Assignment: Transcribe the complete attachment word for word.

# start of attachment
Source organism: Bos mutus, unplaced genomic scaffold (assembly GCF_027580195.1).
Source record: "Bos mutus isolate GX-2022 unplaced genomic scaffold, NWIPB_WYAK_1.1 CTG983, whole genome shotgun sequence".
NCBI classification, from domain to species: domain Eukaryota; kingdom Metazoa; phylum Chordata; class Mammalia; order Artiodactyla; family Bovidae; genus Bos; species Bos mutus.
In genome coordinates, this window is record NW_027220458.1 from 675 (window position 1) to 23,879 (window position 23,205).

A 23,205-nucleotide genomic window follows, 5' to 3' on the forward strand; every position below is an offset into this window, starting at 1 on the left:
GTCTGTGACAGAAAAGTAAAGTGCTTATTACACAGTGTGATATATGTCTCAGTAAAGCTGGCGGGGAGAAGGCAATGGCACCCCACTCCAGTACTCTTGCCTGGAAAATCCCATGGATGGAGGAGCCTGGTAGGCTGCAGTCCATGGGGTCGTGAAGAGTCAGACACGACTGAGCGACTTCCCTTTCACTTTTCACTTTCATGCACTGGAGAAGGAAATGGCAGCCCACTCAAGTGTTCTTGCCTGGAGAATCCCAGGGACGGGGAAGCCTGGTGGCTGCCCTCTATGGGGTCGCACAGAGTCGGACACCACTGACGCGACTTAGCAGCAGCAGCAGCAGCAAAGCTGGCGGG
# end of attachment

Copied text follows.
Source organism: Bos mutus, unplaced genomic scaffold (assembly GCF_027580195.1).
Source record: "Bos mutus isolate GX-2022 unplaced genomic scaffold, NWIPB_WYAK_1.1 CTG983, whole genome shotgun sequence".
NCBI classification, from domain to species: domain Eukaryota; kingdom Metazoa; phylum Chordata; class Mammalia; order Artiodactyla; family Bovidae; genus Bos; species Bos mutus.
In genome coordinates, this window is record NW_027220458.1 from 675 (window position 1) to 23,879 (window position 23,205).

A 23,205-nucleotide genomic window follows, 5' to 3' on the forward strand; every position below is an offset into this window, starting at 1 on the left:
GTCTGTGACAGAAAAGTAAAGTGCTTATTACACAGTGTGATATATGTCTCAGTAAAGCTGGCGGGGAGAAGGCAATGGCACCCCACTCCAGTACTCTTGCCTGGAAAATCCCATGGATGGAGGAGCCTGGTAGGCTGCAGTCCATGGGGTCGTGAAGAGTCAGACACGACTGAGCGACTTCCCTTTCACTTTTCACTTTCATGCACTGGAGAAGGAAATGGCAGCCCACTCAAGTGTTCTTGCCTGGAGAATCCCAGGGACGGGGAAGCCTGGTGGCTGCCCTCTATGGGGTCGCACAGAGTCGGACACCACTGACGCGACTTAGCAGCAGCAGCAGCAGCAAAGCTGGCGGG